The inspector general argues that Federal law—the Inspector General Act—authorizes IGs to all records in the agency, including confidential sexual assault reports. Meanwhile, the Peace Corps maintains that it has an overriding obligation to protect the privacy of sexual assault victims.
Earlier this year, after Buller complained about this problem in a congressional hearing, the IG and Peace Corps reached an agreement whereby the agency would provide additional information but would continue to withhold personal identifying information and graphic details of assaults.
“The Peace Corps respects and values the important role of the Inspector General, which is why we worked hard to reach an agreement,” a Peace Corps spokeswoman told the Beast. “We are committed to working with the Inspector General to ensure rigorous oversight while protecting the confidentiality and privacy of volunteers who are sexually assaulted.”
Although an agreement has been reached in theory, Peace Corps policy has not been updated to reflect it, leading to what the inspector general’s office said was an “information blackout” on sexual assault reports. The inspector general also continues to assert that it needs all records, including personal identifying information and graphic details of assaults, in order to properly oversee the agency’s response to sexual assault.
“[We need] to know what happened to the victim to evaluate whether [the Peace Corps] properly responded to the incident and whether the agency adequately categorized the incident as a rape, aggravated sexual assault, or sexual assault,” said Buller.
There is no evidence that the Peace Corps is deliberately stonewalling, or declining to provide information simply to be difficult. In fact, they were swift in providing unflattering information in response to the Daily Beast’s inquiries. One spokesperson even worked late into the night to compile statistics related to Peace Corps safety.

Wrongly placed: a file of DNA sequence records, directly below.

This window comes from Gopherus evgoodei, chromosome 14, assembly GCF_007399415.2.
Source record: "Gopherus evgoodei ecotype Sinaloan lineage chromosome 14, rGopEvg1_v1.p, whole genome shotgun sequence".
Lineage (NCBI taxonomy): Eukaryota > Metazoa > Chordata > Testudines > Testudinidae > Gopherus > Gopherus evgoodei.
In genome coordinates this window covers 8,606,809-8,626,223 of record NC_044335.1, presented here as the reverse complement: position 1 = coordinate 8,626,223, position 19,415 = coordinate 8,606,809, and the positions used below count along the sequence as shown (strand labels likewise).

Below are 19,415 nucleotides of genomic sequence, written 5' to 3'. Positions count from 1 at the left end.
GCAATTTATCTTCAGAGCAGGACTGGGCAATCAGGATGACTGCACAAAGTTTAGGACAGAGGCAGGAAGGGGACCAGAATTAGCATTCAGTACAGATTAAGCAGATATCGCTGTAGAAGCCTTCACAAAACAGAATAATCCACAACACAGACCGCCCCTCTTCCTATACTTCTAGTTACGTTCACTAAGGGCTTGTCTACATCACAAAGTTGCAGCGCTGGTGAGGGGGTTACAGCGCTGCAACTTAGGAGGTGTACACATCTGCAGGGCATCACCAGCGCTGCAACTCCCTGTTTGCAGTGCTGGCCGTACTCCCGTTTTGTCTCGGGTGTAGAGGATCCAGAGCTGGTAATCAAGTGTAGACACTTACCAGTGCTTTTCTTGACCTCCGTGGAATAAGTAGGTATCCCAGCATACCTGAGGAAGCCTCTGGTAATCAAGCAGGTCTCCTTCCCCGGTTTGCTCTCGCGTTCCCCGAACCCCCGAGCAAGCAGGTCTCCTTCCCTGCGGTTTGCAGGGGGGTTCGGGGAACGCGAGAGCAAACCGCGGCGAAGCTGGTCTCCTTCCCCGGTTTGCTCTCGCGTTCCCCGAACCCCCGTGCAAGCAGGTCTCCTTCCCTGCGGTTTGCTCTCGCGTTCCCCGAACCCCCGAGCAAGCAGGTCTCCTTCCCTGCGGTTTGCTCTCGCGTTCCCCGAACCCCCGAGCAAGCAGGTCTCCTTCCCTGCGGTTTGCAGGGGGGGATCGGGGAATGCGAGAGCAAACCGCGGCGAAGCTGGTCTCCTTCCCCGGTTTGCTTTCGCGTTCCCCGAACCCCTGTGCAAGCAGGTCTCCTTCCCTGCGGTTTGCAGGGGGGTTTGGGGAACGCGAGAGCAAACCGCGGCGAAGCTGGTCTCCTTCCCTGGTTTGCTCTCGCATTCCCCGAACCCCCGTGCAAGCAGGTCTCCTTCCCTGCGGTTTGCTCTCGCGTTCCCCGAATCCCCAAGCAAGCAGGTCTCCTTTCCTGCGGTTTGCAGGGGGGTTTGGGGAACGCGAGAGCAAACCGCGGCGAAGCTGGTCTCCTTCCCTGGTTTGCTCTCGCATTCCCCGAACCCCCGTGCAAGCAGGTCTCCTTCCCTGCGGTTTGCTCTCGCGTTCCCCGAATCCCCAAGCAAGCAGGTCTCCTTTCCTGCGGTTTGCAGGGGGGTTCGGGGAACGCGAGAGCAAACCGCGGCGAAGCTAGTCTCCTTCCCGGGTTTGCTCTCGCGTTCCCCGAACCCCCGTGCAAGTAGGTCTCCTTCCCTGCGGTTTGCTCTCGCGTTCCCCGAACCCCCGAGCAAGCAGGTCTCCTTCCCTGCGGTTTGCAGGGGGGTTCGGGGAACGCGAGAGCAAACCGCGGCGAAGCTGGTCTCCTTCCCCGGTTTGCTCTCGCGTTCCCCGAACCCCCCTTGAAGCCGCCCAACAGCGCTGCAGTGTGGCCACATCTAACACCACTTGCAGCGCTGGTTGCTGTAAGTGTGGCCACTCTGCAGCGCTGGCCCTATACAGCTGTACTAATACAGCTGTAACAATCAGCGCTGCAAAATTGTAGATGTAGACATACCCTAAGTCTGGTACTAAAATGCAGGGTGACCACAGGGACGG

And the agency says it has undertaken extensive reforms to address sexual assault: training volunteers and staff, implementing new risk reduction procedures, and ensuring effective support when a crime occurs.
But the Peace Corps’s tension with its inspector general exists because the agency is trying to uphold a principle other than transparency: commitment to the privacy of volunteers. It’s far from an ignoble ideal, but it also implies that the office of the inspector general would not treat reports responsibly.
The provision of confidential details to the IG does not mean that they will be publicly released. In fact, under law the IG is under the same obligation as the Peace Corps to keep personal details private.
There are always inclinations for people in powerful positions to protect themselves after embarrassing lapses of responsibility, and without oversight the incentives always lean towards obfuscation. Without broad oversight, mistakes are more likely to happen again.
Further, it is hard to imagine a case where volunteers decline to report sexual assault because the agency’s internal watchdog will be provided information to determine that there is no negligence or wrongdoing. The denial of information, even for pure intentions, is difficult to defend—especially for an agency that has struggled to ensure the safety of its volunteers.
“Are Volunteer victims of sexual assault better off when the Peace Corps is allowed to withhold information from the Inspector General and operate in secrecy,” Buller asked, “or when the Inspector General has full access to information and can hold the agency fully accountable?”